Manoj Das’s technique changes with remarkable ease to suit his themes. The first person narrator is often a child. That brings an outlook to the episodes that could never have been achieved with third person or omniscient point of view in narration. He also adopts tales from the Jatakas, the Panchatantra and the Kathasaritsagara and adds to them a development bridging the gap between centuries, stressing the indivisible flow of human ideas, ideals and experiences.

It is an irony that this truly great writer is not among such Indian writers who sell widely in the West. But it is also heartening that the sophisticated and the intellectually oriented publications have looked for his stories when they have to represent India.


The late Martha Foley, who annually listed the best short stories published in the United States for many years, included, in perhaps what was her last catalogue of outstanding stories, all the five short stories by Manoj Das published in the year 1975 in some of the prestigious magazines and anthologies of the U.S.A. To cite a few more examples Confrontation, a volume brought out by the Long Island University (1983), was an interesting anthology of the representative writings of Brooklyn, vis-à-vis the representative writings of the current world. The only story from Asia to find a place in the compilation was Manoj Das’s “Lakshmi’s Adventure”, a typical Indian story worth a mystic touch. Similarly, the international Number of New Orleans Review (Loyala University, 1979) chose only one story from Asia and that was Manoj Das’s “A Bridge in the Moonlit Night”. A third example is Hemisphere Annual (1982 -1983), published by the Australian Government Publishing Service for the Commonwealth Department of Education that contained only one piece of short story and that was Manoj Das’s “The Submerged Valley”.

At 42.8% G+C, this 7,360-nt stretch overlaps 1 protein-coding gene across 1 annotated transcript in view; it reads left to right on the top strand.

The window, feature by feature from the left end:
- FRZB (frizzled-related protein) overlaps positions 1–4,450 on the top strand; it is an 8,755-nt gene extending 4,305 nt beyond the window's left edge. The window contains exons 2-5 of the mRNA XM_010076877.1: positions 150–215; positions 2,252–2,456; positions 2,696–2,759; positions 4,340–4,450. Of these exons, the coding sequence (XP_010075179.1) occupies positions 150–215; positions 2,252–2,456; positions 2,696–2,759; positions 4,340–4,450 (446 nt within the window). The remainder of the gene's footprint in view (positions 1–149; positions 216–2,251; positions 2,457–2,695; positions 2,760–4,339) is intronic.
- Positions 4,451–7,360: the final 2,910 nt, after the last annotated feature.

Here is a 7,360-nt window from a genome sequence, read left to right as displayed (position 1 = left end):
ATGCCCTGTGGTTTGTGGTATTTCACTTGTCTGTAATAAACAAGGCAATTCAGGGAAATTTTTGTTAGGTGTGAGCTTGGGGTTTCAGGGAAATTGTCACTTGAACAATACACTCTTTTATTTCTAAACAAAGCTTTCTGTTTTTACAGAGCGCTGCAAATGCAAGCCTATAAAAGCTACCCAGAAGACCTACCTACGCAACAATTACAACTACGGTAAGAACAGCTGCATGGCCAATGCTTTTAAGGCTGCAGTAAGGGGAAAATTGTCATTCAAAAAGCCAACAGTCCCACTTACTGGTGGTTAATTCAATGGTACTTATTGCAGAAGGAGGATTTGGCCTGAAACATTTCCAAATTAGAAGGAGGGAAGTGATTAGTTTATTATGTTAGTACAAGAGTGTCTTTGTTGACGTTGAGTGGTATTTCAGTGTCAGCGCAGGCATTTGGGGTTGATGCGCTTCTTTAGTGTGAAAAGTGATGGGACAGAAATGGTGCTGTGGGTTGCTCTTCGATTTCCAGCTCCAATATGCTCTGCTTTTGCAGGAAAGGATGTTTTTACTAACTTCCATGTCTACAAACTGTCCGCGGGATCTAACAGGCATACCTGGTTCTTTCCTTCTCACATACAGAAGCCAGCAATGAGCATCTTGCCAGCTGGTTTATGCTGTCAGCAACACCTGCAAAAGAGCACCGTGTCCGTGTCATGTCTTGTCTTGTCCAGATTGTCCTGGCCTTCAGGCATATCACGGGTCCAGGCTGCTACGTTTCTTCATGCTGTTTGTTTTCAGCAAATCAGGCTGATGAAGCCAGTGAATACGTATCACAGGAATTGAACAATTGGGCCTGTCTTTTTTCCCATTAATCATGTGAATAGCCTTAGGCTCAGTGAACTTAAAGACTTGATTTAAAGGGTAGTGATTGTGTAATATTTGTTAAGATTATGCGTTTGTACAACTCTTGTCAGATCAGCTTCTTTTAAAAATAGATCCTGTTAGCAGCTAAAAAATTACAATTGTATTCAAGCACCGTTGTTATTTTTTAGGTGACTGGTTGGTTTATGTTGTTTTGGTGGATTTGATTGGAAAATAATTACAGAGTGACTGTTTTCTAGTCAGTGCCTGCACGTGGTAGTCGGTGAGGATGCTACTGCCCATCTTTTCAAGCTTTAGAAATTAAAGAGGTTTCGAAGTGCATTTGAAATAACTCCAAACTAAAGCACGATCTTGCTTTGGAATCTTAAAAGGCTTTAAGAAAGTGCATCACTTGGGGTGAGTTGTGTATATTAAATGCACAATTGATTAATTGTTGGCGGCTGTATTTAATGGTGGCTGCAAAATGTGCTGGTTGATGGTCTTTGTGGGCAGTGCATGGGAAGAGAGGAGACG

Critic A. Russell, while reviewing The Vengeance and Other Stories, stated, “There is little doubt that Manoj Das is a great story teller of the sub-continent and he has too few peers, no matter what yardstick is applied to measure his ability as an artist… he shows how powerfully all artifices of storytelling can be used to write a story in realistic genre without any attempt at being faithful to the photographic details of facts. His world has the fullness of human psyche, with its dreams and fantasies, its awe and wonder, the height of sublimity can be courted by the depth of the fictive. He proves that the reality is richer than what realists conceived it to be” (Poetry Time1987).


 

A few gems from his treasure trove of short stories:

1 Return of the Cat
2 Return of the Native
3 The Old Man and the Camel
4 How the Himalaya was Saved
5 The Jackals
6 The Rosy Baby in A Pink Frock
7 Sita's Marriage
8 The Bridge in the Moonlit Night
9 The Tree
10 The Crocodile's Lady
11 Friends and Strangers
12 The Submerged Valley
13 Farewell to a Ghost
14 Bhola Grandpa and the Tiger
15 The General
16 The Brothers
17 The Different Man
18 The Miracle